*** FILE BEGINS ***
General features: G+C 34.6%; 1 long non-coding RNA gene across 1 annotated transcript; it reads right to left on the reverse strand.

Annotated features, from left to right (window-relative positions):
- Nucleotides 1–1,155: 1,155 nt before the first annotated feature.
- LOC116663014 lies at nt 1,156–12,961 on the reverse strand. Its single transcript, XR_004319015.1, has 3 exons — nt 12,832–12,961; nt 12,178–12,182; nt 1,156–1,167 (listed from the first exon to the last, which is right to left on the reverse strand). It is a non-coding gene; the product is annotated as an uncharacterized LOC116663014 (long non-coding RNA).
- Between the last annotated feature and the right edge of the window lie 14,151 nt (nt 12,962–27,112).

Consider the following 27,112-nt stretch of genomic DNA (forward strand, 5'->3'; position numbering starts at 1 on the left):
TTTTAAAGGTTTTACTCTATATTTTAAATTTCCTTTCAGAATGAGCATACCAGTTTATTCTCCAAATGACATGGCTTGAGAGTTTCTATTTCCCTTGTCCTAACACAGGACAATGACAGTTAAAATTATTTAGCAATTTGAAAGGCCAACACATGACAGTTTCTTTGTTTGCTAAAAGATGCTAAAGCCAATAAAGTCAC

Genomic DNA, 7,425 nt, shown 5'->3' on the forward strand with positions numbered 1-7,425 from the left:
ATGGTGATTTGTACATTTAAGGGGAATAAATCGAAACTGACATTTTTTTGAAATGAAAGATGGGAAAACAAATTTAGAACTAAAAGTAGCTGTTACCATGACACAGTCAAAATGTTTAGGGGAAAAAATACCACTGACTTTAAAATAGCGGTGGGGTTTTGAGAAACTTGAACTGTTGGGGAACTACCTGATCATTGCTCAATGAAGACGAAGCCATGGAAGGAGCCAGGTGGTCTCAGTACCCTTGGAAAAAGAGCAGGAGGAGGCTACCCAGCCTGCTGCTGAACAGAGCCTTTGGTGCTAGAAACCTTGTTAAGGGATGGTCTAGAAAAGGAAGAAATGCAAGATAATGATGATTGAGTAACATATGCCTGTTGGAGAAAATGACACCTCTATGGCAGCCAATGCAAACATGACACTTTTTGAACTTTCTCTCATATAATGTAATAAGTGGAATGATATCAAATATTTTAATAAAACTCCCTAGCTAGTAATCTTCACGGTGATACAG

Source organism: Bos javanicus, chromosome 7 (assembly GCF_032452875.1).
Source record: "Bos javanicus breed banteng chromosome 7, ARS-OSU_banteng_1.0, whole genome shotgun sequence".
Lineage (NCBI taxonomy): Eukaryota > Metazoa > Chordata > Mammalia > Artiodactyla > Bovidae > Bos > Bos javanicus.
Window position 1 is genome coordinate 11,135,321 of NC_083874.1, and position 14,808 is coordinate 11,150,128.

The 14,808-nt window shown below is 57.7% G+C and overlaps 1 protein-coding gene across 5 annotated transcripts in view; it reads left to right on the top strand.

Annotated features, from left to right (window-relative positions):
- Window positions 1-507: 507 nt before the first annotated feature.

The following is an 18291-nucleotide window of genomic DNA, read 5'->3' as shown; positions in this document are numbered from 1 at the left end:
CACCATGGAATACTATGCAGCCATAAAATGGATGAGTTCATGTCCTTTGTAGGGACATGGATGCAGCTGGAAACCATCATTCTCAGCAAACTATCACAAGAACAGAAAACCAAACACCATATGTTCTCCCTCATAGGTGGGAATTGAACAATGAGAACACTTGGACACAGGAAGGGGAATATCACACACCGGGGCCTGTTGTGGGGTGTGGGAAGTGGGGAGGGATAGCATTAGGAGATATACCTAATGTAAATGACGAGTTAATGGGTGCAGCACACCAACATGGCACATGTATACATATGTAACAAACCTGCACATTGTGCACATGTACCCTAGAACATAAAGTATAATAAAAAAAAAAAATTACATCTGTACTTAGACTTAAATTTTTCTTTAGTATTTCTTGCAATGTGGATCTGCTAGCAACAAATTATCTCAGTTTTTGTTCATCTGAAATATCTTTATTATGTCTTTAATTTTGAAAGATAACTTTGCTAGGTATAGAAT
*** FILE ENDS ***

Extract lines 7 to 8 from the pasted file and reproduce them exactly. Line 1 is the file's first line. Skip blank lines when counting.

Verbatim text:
TTTTAAAGGTTTTACTCTATATTTTAAATTTCCTTTCAGAATGAGCATACCAGTTTATTCTCCAAATGACATGGCTTGAGAGTTTCTATTTCCCTTGTCCTAACACAGGACAATGACAGTTAAAATTATTTAGCAATTTGAAAGGCCAACACATGACAGTTTCTTTGTTTGCTAAAAGATGCTAAAGCCAATAAAGTCAC

Genomic DNA, 7,425 nt, shown 5'->3' on the forward strand with positions numbered 1-7,425 from the left: